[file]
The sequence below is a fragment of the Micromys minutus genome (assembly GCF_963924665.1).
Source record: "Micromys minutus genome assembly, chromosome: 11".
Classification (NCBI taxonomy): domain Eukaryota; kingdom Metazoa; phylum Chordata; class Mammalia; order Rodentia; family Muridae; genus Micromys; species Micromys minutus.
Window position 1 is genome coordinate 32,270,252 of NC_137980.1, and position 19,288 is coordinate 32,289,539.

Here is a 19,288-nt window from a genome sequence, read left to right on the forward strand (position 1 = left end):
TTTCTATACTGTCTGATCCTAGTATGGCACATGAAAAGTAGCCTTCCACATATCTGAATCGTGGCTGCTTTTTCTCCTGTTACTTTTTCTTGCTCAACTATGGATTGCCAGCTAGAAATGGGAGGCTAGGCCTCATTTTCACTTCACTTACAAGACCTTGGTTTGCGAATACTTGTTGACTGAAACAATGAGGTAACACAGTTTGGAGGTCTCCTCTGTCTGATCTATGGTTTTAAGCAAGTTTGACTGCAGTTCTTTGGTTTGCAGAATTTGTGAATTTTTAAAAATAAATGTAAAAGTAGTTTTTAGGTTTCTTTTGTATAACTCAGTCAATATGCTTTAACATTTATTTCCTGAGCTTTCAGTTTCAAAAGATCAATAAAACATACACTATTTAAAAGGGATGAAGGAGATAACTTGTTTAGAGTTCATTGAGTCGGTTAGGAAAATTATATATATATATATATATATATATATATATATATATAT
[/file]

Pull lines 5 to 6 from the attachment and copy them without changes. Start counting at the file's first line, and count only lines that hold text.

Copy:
Here is a 19,288-nt window from a genome sequence, read left to right on the forward strand (position 1 = left end):
TTTCTATACTGTCTGATCCTAGTATGGCACATGAAAAGTAGCCTTCCACATATCTGAATCGTGGCTGCTTTTTCTCCTGTTACTTTTTCTTGCTCAACTATGGATTGCCAGCTAGAAATGGGAGGCTAGGCCTCATTTTCACTTCACTTACAAGACCTTGGTTTGCGAATACTTGTTGACTGAAACAATGAGGTAACACAGTTTGGAGGTCTCCTCTGTCTGATCTATGGTTTTAAGCAAGTTTGACTGCAGTTCTTTGGTTTGCAGAATTTGTGAATTTTTAAAAATAAATGTAAAAGTAGTTTTTAGGTTTCTTTTGTATAACTCAGTCAATATGCTTTAACATTTATTTCCTGAGCTTTCAGTTTCAAAAGATCAATAAAACATACACTATTTAAAAGGGATGAAGGAGATAACTTGTTTAGAGTTCATTGAGTCGGTTAGGAAAATTATATATATATATATATATATATATATATATATATATAT